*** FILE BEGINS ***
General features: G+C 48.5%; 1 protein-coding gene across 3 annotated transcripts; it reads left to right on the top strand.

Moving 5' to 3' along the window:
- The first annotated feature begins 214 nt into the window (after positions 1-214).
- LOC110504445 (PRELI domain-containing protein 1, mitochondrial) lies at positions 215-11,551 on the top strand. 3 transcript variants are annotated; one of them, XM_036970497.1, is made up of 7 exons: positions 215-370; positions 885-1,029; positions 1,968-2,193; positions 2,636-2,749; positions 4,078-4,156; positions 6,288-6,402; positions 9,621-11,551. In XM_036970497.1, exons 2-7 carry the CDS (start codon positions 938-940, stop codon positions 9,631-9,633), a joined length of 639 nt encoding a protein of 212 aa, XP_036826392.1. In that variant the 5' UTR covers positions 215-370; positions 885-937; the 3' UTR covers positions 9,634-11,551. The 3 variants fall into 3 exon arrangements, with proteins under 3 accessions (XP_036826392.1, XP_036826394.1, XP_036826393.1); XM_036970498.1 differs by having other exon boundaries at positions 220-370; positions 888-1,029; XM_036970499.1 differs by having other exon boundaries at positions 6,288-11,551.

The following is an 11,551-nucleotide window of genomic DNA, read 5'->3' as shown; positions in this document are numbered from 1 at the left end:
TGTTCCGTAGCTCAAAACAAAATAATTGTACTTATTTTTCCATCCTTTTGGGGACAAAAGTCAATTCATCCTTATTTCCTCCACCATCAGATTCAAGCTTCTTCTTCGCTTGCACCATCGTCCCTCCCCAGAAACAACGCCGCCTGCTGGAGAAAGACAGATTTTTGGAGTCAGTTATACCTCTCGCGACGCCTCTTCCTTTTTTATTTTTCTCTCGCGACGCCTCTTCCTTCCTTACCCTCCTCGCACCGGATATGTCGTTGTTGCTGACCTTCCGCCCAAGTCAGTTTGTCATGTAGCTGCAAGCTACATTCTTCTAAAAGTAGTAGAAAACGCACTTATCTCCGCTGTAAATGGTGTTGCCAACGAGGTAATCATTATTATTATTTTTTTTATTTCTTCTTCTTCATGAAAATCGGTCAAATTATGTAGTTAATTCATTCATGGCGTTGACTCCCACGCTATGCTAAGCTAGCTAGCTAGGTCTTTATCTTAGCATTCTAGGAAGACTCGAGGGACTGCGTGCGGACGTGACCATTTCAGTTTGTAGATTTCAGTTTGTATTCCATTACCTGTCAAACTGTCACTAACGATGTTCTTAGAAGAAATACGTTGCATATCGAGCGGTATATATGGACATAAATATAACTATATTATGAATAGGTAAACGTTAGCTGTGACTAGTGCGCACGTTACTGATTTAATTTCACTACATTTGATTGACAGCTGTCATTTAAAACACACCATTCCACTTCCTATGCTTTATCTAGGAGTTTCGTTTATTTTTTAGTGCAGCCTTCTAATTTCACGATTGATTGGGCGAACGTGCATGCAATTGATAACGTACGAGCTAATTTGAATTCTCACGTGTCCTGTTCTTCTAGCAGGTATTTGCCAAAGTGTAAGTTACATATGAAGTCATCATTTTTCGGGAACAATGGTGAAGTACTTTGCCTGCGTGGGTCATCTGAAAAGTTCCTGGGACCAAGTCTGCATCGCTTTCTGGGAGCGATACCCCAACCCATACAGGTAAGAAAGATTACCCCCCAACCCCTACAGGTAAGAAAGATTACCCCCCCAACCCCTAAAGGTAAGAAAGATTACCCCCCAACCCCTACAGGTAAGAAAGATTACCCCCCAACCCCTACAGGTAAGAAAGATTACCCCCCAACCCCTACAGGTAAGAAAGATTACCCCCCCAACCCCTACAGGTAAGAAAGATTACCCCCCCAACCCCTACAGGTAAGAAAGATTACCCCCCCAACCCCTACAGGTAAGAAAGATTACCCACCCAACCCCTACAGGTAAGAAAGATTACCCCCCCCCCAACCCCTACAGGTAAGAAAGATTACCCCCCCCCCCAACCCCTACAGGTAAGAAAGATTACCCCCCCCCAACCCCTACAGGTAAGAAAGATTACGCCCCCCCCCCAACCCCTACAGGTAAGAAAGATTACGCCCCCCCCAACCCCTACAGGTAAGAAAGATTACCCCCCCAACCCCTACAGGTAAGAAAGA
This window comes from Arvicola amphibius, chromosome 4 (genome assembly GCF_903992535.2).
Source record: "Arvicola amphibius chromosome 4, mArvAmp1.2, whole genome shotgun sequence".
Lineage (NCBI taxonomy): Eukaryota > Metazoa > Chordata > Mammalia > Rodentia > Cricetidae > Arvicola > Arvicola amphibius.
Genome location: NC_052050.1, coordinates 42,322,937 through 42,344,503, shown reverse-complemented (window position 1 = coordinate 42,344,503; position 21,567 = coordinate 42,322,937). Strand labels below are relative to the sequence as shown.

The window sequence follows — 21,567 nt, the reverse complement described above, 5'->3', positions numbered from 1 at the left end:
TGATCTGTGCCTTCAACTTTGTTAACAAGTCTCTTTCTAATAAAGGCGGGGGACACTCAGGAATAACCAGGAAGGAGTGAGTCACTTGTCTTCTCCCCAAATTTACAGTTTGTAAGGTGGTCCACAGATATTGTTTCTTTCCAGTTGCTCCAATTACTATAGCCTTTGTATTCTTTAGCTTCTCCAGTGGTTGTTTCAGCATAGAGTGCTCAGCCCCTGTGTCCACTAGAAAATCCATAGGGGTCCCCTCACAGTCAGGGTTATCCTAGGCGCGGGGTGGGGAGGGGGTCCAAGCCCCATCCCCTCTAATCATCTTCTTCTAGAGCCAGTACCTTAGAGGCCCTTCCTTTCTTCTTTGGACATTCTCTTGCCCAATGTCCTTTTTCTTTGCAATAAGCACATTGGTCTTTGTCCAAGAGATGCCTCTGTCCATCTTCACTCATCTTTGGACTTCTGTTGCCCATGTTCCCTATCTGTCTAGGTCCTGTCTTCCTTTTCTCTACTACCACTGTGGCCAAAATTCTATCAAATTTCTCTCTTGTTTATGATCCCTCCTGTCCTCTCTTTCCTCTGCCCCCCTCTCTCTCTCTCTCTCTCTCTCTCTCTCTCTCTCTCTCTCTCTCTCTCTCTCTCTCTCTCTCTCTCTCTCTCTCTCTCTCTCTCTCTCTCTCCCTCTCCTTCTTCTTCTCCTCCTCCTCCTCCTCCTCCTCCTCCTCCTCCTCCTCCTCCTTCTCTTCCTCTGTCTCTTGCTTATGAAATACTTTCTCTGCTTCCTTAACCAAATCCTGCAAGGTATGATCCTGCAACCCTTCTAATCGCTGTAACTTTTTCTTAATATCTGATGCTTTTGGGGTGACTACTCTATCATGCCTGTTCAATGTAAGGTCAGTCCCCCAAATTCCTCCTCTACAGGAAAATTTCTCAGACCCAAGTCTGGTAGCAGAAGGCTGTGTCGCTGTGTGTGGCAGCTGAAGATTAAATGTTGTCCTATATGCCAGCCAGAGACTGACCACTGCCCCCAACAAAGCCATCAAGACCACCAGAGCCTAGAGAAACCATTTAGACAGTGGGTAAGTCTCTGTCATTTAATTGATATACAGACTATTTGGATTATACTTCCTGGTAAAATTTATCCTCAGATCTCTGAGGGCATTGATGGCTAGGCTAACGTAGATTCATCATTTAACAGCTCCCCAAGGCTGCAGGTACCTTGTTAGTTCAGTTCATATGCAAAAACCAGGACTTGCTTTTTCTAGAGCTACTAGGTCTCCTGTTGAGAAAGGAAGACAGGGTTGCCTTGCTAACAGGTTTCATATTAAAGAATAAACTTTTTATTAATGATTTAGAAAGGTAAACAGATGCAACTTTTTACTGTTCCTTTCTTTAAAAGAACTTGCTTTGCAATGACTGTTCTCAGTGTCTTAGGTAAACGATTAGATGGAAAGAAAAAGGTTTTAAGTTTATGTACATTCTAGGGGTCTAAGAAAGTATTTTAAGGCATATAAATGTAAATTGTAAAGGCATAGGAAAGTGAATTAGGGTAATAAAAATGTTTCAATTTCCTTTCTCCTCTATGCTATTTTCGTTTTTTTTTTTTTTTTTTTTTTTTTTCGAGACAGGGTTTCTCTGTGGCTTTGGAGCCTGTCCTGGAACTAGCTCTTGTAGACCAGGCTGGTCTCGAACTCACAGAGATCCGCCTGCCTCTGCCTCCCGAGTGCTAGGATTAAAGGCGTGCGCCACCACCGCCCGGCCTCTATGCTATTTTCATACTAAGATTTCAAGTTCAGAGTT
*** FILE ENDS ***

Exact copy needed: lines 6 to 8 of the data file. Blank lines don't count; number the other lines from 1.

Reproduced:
TGTTCCGTAGCTCAAAACAAAATAATTGTACTTATTTTTCCATCCTTTTGGGGACAAAAGTCAATTCATCCTTATTTCCTCCACCATCAGATTCAAGCTTCTTCTTCGCTTGCACCATCGTCCCTCCCCAGAAACAACGCCGCCTGCTGGAGAAAGACAGATTTTTGGAGTCAGTTATACCTCTCGCGACGCCTCTTCCTTTTTTATTTTTCTCTCGCGACGCCTCTTCCTTCCTTACCCTCCTCGCACCGGATATGTCGTTGTTGCTGACCTTCCGCCCAAGTCAGTTTGTCATGTAGCTGCAAGCTACATTCTTCTAAAAGTAGTAGAAAACGCACTTATCTCCGCTGTAAATGGTGTTGCCAACGAGGTAATCATTATTATTATTTTTTTTATTTCTTCTTCTTCATGAAAATCGGTCAAATTATGTAGTTAATTCATTCATGGCGTTGACTCCCACGCTATGCTAAGCTAGCTAGCTAGGTCTTTATCTTAGCATTCTAGGAAGACTCGAGGGACTGCGTGCGGACGTGACCATTTCAGTTTGTAGATTTCAGTTTGTATTCCATTACCTGTCAAACTGTCACTAACGATGTTCTTAGAAGAAATACGTTGCATATCGAGCGGTATATATGGACATAAATATAACTATATTATGAATAGGTAAACGTTAGCTGTGACTAGTGCGCACGTTACTGATTTAATTTCACTACATTTGATTGACAGCTGTCATTTAAAACACACCATTCCACTTCCTATGCTTTATCTAGGAGTTTCGTTTATTTTTTAGTGCAGCCTTCTAATTTCACGATTGATTGGGCGAACGTGCATGCAATTGATAACGTACGAGCTAATTTGAATTCTCACGTGTCCTGTTCTTCTAGCAGGTATTTGCCAAAGTGTAAGTTACATATGAAGTCATCATTTTTCGGGAACAATGGTGAAGTACTTTGCCTGCGTGGGTCATCTGAAAAGTTCCTGGGACCAAGTCTGCATCGCTTTCTGGGAGCGATACCCCAACCCATACAGGTAAGAAAGATTACCCCCCAACCCCTACAGGTAAGAAAGATTACCCCCCCAACCCCTAAAGGTAAGAAAGATTACCCCCCAACCCCTACAGGTAAGAAAGATTACCCCCCAACCCCTACAGGTAAGAAAGATTACCCCCCAACCCCTACAGGTAAGAAAGATTACCCCCCCAACCCCTACAGGTAAGAAAGATTACCCCCCCAACCCCTACAGGTAAGAAAGATTACCCCCCCAACCCCTACAGGTAAGAAAGATTACCCACCCAACCCCTACAGGTAAGAAAGATTACCCCCCCCCCAACCCCTACAGGTAAGAAAGATTACCCCCCCCCCCAACCCCTACAGGTAAGAAAGATTACCCCCCCCCAACCCCTACAGGTAAGAAAGATTACGCCCCCCCCCCAACCCCTACAGGTAAGAAAGATTACGCCCCCCCCAACCCCTACAGGTAAGAAAGATTACCCCCCCAACCCCTACAGGTAAGAAAGA
This window comes from Arvicola amphibius, chromosome 4 (genome assembly GCF_903992535.2).
Source record: "Arvicola amphibius chromosome 4, mArvAmp1.2, whole genome shotgun sequence".